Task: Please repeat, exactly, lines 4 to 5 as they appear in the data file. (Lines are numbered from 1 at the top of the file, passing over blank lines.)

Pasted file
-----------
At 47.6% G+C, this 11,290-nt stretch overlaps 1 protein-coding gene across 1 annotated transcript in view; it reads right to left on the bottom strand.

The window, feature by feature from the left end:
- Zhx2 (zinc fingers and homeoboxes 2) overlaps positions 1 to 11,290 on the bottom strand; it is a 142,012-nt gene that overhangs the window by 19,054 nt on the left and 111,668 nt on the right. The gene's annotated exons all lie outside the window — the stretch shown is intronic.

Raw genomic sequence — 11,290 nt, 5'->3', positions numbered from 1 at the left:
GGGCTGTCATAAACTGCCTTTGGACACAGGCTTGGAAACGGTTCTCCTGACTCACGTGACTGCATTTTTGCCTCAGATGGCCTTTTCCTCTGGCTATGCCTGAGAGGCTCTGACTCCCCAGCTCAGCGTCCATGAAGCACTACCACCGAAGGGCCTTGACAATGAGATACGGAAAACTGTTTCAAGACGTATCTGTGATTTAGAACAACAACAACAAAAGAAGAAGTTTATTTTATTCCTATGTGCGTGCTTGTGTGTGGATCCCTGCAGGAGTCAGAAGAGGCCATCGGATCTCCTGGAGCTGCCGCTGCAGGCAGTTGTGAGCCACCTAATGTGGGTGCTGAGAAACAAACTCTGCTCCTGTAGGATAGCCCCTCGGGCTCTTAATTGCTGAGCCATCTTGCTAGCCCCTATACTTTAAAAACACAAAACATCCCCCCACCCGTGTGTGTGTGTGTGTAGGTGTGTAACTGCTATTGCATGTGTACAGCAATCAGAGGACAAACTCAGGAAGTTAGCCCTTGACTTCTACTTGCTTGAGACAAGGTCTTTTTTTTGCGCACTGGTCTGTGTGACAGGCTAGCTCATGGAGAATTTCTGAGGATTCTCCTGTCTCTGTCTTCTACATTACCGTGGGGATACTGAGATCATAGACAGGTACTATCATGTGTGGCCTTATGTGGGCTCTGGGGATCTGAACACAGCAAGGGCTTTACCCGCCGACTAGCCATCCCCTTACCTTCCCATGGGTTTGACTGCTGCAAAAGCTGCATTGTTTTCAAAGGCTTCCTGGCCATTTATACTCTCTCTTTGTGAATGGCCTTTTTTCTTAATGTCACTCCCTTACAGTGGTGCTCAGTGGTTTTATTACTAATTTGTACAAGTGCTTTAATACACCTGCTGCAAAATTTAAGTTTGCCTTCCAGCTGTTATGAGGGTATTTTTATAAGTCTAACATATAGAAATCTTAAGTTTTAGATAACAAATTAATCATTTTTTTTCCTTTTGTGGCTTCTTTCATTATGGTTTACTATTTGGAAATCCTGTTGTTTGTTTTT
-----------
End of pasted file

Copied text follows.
Raw genomic sequence — 11,290 nt, 5'->3', positions numbered from 1 at the left:
GGGCTGTCATAAACTGCCTTTGGACACAGGCTTGGAAACGGTTCTCCTGACTCACGTGACTGCATTTTTGCCTCAGATGGCCTTTTCCTCTGGCTATGCCTGAGAGGCTCTGACTCCCCAGCTCAGCGTCCATGAAGCACTACCACCGAAGGGCCTTGACAATGAGATACGGAAAACTGTTTCAAGACGTATCTGTGATTTAGAACAACAACAACAAAAGAAGAAGTTTATTTTATTCCTATGTGCGTGCTTGTGTGTGGATCCCTGCAGGAGTCAGAAGAGGCCATCGGATCTCCTGGAGCTGCCGCTGCAGGCAGTTGTGAGCCACCTAATGTGGGTGCTGAGAAACAAACTCTGCTCCTGTAGGATAGCCCCTCGGGCTCTTAATTGCTGAGCCATCTTGCTAGCCCCTATACTTTAAAAACACAAAACATCCCCCCACCCGTGTGTGTGTGTGTGTAGGTGTGTAACTGCTATTGCATGTGTACAGCAATCAGAGGACAAACTCAGGAAGTTAGCCCTTGACTTCTACTTGCTTGAGACAAGGTCTTTTTTTTGCGCACTGGTCTGTGTGACAGGCTAGCTCATGGAGAATTTCTGAGGATTCTCCTGTCTCTGTCTTCTACATTACCGTGGGGATACTGAGATCATAGACAGGTACTATCATGTGTGGCCTTATGTGGGCTCTGGGGATCTGAACACAGCAAGGGCTTTACCCGCCGACTAGCCATCCCCTTACCTTCCCATGGGTTTGACTGCTGCAAAAGCTGCATTGTTTTCAAAGGCTTCCTGGCCATTTATACTCTCTCTTTGTGAATGGCCTTTTTTCTTAATGTCACTCCCTTACAGTGGTGCTCAGTGGTTTTATTACTAATTTGTACAAGTGCTTTAATACACCTGCTGCAAAATTTAAGTTTGCCTTCCAGCTGTTATGAGGGTATTTTTATAAGTCTAACATATAGAAATCTTAAGTTTTAGATAACAAATTAATCATTTTTTTTCCTTTTGTGGCTTCTTTCATTATGGTTTACTATTTGGAAATCCTGTTGTTTGTTTTT